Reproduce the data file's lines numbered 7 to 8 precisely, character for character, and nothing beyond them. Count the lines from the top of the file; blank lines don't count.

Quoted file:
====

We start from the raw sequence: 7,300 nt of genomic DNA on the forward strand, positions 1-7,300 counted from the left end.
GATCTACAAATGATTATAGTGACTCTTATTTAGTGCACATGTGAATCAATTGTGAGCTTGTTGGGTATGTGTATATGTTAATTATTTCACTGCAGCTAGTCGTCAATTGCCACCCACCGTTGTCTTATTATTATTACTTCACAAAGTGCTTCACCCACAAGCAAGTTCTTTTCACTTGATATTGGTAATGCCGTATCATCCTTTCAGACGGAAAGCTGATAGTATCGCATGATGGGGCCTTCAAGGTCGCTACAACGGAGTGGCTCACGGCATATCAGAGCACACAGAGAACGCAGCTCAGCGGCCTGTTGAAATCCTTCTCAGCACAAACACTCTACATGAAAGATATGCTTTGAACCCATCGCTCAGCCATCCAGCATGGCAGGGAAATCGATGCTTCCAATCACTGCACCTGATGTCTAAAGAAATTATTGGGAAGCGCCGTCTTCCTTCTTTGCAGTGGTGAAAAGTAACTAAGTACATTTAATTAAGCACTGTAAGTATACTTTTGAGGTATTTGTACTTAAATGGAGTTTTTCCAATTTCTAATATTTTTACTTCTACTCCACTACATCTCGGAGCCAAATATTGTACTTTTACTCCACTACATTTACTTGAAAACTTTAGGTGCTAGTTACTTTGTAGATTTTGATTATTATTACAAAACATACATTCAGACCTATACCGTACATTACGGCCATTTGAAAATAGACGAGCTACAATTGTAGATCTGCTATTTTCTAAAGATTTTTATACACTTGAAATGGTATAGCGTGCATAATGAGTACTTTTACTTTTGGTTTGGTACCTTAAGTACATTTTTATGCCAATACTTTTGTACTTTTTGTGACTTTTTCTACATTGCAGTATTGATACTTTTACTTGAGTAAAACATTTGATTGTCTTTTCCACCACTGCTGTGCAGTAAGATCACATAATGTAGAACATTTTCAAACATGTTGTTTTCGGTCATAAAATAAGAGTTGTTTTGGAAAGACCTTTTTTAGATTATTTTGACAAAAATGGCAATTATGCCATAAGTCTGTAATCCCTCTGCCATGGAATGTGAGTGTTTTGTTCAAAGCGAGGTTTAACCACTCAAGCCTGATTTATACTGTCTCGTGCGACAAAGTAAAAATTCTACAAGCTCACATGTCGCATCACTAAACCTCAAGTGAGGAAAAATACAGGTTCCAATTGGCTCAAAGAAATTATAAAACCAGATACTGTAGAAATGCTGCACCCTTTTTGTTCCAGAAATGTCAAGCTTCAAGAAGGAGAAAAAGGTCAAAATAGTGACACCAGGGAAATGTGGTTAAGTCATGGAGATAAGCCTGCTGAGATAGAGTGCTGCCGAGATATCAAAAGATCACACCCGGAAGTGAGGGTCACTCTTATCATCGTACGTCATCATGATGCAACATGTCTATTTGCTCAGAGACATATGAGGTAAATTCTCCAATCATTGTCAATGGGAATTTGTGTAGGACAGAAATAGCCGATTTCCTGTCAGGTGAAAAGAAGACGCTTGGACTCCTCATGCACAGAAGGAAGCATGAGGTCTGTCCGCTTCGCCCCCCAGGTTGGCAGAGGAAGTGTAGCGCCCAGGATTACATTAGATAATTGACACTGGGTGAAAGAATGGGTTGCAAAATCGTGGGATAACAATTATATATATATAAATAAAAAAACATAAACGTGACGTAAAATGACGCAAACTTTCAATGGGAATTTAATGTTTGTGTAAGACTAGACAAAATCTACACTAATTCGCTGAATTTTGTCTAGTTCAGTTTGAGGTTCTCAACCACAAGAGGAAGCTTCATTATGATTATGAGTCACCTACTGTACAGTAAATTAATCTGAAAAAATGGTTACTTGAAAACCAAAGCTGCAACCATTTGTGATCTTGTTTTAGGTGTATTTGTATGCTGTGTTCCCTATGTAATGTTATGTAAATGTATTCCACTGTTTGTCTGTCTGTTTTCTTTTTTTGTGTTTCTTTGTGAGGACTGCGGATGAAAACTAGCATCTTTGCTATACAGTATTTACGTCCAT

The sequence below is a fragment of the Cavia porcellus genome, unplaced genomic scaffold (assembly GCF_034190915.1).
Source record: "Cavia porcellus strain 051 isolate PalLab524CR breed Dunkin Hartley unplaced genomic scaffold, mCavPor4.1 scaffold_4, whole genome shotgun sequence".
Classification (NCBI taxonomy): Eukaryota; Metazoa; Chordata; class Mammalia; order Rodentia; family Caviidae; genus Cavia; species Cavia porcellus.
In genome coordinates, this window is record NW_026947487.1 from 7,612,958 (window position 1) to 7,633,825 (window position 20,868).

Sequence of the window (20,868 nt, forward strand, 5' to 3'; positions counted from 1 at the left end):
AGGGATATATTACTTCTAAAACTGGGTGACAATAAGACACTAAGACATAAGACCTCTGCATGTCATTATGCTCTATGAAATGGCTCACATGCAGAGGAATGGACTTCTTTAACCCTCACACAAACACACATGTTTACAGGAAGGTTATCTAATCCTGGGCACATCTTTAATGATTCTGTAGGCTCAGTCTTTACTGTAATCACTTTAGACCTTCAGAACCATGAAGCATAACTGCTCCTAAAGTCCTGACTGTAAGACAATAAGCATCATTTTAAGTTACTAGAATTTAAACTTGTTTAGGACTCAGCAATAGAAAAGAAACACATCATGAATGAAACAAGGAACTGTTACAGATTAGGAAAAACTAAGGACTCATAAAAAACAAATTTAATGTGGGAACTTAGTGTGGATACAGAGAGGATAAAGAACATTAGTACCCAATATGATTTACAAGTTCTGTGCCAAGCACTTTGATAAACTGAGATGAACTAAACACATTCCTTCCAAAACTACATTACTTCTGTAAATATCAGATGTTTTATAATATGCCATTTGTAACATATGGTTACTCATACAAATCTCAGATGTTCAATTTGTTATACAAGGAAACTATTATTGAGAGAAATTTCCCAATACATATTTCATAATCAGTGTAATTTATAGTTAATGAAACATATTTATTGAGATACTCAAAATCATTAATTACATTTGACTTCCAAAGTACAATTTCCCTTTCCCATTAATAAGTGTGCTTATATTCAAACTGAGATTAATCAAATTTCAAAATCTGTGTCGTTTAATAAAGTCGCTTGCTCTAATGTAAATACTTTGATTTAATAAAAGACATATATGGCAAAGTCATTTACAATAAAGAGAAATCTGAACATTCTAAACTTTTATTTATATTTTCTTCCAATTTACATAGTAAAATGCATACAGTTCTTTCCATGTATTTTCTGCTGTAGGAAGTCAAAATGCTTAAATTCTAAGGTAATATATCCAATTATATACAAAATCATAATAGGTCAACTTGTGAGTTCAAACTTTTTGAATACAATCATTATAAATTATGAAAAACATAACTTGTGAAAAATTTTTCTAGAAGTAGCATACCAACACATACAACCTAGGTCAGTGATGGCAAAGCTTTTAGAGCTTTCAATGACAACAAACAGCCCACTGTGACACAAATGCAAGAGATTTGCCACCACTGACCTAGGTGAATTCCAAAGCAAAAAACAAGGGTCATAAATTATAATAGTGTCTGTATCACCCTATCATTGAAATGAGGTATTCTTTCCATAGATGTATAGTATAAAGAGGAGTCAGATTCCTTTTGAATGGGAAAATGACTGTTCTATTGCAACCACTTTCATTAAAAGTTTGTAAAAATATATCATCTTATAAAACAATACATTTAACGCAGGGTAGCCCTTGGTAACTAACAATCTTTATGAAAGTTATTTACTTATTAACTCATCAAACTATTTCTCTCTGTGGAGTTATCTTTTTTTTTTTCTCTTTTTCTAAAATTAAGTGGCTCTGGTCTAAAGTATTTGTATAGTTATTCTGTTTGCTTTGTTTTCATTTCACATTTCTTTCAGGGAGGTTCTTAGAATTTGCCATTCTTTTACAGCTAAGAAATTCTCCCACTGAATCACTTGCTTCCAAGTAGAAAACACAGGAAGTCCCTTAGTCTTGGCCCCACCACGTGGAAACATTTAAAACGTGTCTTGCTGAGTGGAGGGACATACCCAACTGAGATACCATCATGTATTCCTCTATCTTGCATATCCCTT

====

Sequence of the window (20,868 nt, forward strand, 5' to 3'; positions counted from 1 at the left end):
AGGGATATATTACTTCTAAAACTGGGTGACAATAAGACACTAAGACATAAGACCTCTGCATGTCATTATGCTCTATGAAATGGCTCACATGCAGAGGAATGGACTTCTTTAACCCTCACACAAACACACATGTTTACAGGAAGGTTATCTAATCCTGGGCACATCTTTAATGATTCTGTAGGCTCAGTCTTTACTGTAATCACTTTAGACCTTCAGAACCATGAAGCATAACTGCTCCTAAAGTCCTGACTGTAAGACAATAAGCATCATTTTAAGTTACTAGAATTTAAACTTGTTTAGGACTCAGCAATAGAAAAGAAACACATCATGAATGAAACAAGGAACTGTTACAGATTAGGAAAAACTAAGGACTCATAAAAAACAAATTTAATGTGGGAACTTAGTGTGGATACAGAGAGGATAAAGAACATTAGTACCCAATATGATTTACAAGTTCTGTGCCAAGCACTTTGATAAACTGAGATGAACTAAACACATTCCTTCCAAAACTACATTACTTCTGTAAATATCAGATGTTTTATAATATGCCATTTGTAACATATGGTTACTCATACAAATCTCAGATGTTCAATTTGTTATACAAGGAAACTATTATTGAGAGAAATTTCCCAATACATATTTCATAATCAGTGTAATTTATAGTTAATGAAACATATTTATTGAGATACTCAAAATCATTAATTACATTTGACTTCCAAAGTACAATTTCCCTTTCCCATTAATAAGTGTGCTTATATTCAAACTGAGATTAATCAAATTTCAAAATCTGTGTCGTTTAATAAAGTCGCTTGCTCTAATGTAAATACTTTGATTTAATAAAAGACATATATGGCAAAGTCATTTACAATAAAGAGAAATCTGAACATTCTAAACTTTTATTTATATTTTCTTCCAATTTACATAGTAAAATGCATACAGTTCTTTCCATGTATTTTCTGCTGTAGGAAGTCAAAATGCTTAAATTCTAAGGTAATATATCCAATTATATACAAAATCATAATAGGTCAACTTGTGAGTTCAAACTTTTTGAATACAATCATTATAAATTATGAAAAACATAACTTGTGAAAAATTTTTCTAGAAGTAGCATACCAACACATACAACCTAGGTCAGTGATGGCAAAGCTTTTAGAGCTTTCAATGACAACAAACAGCCCACTGTGACACAAATGCAAGAGATTTGCCACCACTGACCTAGGTGAATTCCAAAGCAAAAAACAAGGGTCATAAATTATAATAGTGTCTGTATCACCCTATCATTGAAATGAGGTATTCTTTCCATAGATGTATAGTATAAAGAGGAGTCAGATTCCTTTTGAATGGGAAAATGACTGTTCTATTGCAACCACTTTCATTAAAAGTTTGTAAAAATATATCATCTTATAAAACAATACATTTAACGCAGGGTAGCCCTTGGTAACTAACAATCTTTATGAAAGTTATTTACTTATTAACTCATCAAACTATTTCTCTCTGTGGAGTTATCTTTTTTTTTTTCTCTTTTTCTAAAATTAAGTGGCTCTGGTCTAAAGTATTTGTATAGTTATTCTGTTTGCTTTGTTTTCATTTCACATTTCTTTCAGGGAGGTTCTTAGAATTTGCCATTCTTTTACAGCTAAGAAATTCTCCCACTGAATCACTTGCTTCCAAGTAGAAAACACAGGAAGTCCCTTAGTCTTGGCCCCACCACGTGGAAACATTTAAAACGTGTCTTGCTGAGTGGAGGGACATACCCAACTGAGATACCATCATGTATTCCTCTATCTTGCATATCCCTT